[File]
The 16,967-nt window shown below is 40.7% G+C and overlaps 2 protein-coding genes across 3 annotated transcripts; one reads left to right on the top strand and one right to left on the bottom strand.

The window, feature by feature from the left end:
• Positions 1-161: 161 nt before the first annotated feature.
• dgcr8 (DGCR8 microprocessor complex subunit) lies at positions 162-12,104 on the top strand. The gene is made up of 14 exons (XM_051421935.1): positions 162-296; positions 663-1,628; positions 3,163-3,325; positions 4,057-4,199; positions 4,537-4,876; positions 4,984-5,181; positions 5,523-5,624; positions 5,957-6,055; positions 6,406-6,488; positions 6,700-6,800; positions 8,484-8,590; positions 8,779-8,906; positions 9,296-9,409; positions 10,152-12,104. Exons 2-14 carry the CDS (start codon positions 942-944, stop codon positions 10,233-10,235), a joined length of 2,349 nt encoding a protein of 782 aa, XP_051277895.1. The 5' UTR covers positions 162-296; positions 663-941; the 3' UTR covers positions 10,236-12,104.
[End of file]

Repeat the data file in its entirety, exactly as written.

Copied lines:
The 16,967-nt window shown below is 40.7% G+C and overlaps 2 protein-coding genes across 3 annotated transcripts; one reads left to right on the top strand and one right to left on the bottom strand.

The window, feature by feature from the left end:
• Positions 1-161: 161 nt before the first annotated feature.
• dgcr8 (DGCR8 microprocessor complex subunit) lies at positions 162-12,104 on the top strand. The gene is made up of 14 exons (XM_051421935.1): positions 162-296; positions 663-1,628; positions 3,163-3,325; positions 4,057-4,199; positions 4,537-4,876; positions 4,984-5,181; positions 5,523-5,624; positions 5,957-6,055; positions 6,406-6,488; positions 6,700-6,800; positions 8,484-8,590; positions 8,779-8,906; positions 9,296-9,409; positions 10,152-12,104. Exons 2-14 carry the CDS (start codon positions 942-944, stop codon positions 10,233-10,235), a joined length of 2,349 nt encoding a protein of 782 aa, XP_051277895.1. The 5' UTR covers positions 162-296; positions 663-941; the 3' UTR covers positions 10,236-12,104.